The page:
by Rev. Mary L. Janz
What is the “correct” spelling anyway? What does it say in Luke 24, the only portion of scripture that mentions the road and the conversation on the way to this place? Well, it depends on the languages cited when reading this text.
Over 160 years ago in Racine the Scandinavians mimicked what they read in their Bibles, and it was spelled “Emaus.” Then, decades later, as the congregation had gravitated to the use of the English language and to their Bibles written in English, the official spelling became “Emmaus.” Who would have guessed that six years ago the new worshiping community, with roots in the Spanish language, would look at the passage in Luke 24 in their Spanish Bibles and see it was spelled “Emaús?”
Conversations have recently been unfolding regarding the desire to bring the communities of Emmaus (English speaking) and Emaús (Spanish speaking) together to officially create a new congregation where both languages and a variety of cultures are acknowledged and honored. Within the conversations the question arose, “What would our name be?” It was Pastor Jhon Freddy who lightheartedly suggested, “What about Emmmaus—with three m’s?”
I, for one, like this suggestion. It brings our traditions together without compromising the important message of the scripture passage of Luke 24 where the resurrected Christ is made known in the breaking of the bread. The impact is so great that immediately, following this encounter with the One who has defied death itself, those who have experienced the miracle can do no less than go out and share the Good News with those in Jerusalem! Now, rather than grieving, they have a mission!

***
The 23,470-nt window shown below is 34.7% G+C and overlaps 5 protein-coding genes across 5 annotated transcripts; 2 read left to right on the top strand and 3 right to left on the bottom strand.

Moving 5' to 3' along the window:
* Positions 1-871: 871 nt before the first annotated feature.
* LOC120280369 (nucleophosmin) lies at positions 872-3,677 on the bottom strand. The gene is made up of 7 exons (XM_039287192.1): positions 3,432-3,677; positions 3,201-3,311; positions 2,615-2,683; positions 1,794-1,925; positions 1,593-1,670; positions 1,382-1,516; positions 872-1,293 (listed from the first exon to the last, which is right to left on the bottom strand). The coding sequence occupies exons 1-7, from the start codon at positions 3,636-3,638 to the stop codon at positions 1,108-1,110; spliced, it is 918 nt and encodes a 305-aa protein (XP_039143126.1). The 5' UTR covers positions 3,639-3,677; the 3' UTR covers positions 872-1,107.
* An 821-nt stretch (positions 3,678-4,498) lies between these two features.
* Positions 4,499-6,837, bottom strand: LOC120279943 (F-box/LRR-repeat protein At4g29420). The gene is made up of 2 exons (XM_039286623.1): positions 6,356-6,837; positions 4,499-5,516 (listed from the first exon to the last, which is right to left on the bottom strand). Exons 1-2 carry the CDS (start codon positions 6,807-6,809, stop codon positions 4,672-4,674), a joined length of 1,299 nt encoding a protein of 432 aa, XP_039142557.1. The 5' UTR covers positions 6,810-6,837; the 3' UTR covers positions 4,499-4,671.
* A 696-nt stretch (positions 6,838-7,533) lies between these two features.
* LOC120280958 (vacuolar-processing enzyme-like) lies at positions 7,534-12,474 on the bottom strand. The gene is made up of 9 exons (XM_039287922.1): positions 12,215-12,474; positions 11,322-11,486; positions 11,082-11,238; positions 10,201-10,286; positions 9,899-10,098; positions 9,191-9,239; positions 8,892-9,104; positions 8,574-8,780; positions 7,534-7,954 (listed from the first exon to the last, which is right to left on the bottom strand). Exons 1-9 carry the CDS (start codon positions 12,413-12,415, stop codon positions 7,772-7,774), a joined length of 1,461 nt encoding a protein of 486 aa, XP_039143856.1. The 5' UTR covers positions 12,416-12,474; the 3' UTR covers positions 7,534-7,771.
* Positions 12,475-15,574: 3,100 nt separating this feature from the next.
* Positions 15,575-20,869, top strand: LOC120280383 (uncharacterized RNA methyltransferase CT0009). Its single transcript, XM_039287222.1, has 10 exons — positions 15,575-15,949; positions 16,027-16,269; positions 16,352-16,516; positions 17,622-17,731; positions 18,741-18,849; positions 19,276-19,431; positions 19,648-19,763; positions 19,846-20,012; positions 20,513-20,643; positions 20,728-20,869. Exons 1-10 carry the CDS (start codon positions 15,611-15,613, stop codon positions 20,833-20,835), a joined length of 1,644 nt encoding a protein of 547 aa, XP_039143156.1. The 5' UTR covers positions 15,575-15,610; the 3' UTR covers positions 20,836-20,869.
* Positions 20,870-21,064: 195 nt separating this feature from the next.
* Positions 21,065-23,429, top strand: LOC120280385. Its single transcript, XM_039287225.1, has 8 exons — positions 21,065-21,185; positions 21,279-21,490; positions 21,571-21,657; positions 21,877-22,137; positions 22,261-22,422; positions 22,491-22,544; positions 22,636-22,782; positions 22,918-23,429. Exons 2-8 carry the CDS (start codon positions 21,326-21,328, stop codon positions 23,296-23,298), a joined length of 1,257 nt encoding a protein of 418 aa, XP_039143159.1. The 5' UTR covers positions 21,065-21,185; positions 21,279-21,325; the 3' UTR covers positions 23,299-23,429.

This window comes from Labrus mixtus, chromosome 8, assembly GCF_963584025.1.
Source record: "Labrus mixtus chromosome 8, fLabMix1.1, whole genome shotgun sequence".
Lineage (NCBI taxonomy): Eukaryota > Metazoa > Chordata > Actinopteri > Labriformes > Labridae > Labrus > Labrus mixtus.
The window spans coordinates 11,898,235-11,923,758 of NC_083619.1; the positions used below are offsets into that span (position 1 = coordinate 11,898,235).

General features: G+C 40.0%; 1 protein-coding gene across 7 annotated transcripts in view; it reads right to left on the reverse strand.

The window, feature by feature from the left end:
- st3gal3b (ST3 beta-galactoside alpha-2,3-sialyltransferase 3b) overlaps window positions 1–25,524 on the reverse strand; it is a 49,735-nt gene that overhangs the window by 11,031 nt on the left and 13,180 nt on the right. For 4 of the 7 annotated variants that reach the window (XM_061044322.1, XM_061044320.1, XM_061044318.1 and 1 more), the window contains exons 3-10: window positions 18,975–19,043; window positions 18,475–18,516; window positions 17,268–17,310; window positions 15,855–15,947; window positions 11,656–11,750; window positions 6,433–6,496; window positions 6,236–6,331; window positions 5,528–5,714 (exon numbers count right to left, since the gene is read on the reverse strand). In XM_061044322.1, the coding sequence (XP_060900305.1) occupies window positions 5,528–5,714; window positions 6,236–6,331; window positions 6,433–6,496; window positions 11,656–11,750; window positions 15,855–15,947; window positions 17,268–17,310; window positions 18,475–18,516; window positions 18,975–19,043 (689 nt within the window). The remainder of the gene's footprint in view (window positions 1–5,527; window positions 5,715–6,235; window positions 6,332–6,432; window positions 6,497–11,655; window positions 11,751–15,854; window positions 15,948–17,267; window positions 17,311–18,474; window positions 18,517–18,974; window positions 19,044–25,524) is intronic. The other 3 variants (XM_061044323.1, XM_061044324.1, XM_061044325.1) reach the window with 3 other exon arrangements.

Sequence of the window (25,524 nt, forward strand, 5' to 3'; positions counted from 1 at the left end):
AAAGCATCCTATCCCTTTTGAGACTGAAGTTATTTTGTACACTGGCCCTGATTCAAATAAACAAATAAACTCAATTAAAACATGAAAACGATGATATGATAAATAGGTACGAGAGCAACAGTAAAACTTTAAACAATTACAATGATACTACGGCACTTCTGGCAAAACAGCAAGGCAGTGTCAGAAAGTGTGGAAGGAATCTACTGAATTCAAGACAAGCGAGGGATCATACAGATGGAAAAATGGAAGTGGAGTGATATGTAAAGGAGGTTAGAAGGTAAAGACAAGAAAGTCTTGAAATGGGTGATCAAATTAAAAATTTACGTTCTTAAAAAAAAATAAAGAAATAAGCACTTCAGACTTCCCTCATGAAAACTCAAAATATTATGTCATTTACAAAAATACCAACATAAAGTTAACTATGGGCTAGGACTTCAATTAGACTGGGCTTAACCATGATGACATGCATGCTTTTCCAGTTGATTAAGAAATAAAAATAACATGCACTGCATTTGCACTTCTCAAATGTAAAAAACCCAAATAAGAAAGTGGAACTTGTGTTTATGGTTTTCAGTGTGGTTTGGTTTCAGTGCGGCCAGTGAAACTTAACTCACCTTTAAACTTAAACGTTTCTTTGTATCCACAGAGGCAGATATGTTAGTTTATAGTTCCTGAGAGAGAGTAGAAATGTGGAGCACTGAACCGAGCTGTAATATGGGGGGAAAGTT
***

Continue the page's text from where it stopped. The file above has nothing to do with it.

We will be prayerfully asking over the next weeks and months, “How are we, of Emmaus and Emaús, being called out? Where have we experienced Jesus in the breaking of bread? How are we transformed by our encounter with the Living Christ? What/where is Jerusalem for us?
A visioning / transformation team of twelve people is now being formed. We will spend the summer looking at new possibilities, including a joint constitution and joint budget for “EmMmaus.” We are also in conversation with those at the synod and national level of the ELCA, and we have been assured that there will be some financial assistance from the ELCA (estimated to be $24,000 in the first year) should the congregations of Emmaus and Emaús become a new congregation with a shared vision and mission. Worship services and bible studies would continue to be offered in both English and Spanish.
Our prayer continues to be that the Holy Spirit guide us, lead us and show us the way as we prepare to take the next steps in this journey, joining hands and hearts, going where Jesus would have us go. If you would like to have a role in the visioning process, let me know! Meanwhile, we all continue praying, “Thy will be done…”
Looking to the future with hope,
Pastor Mary L. Janz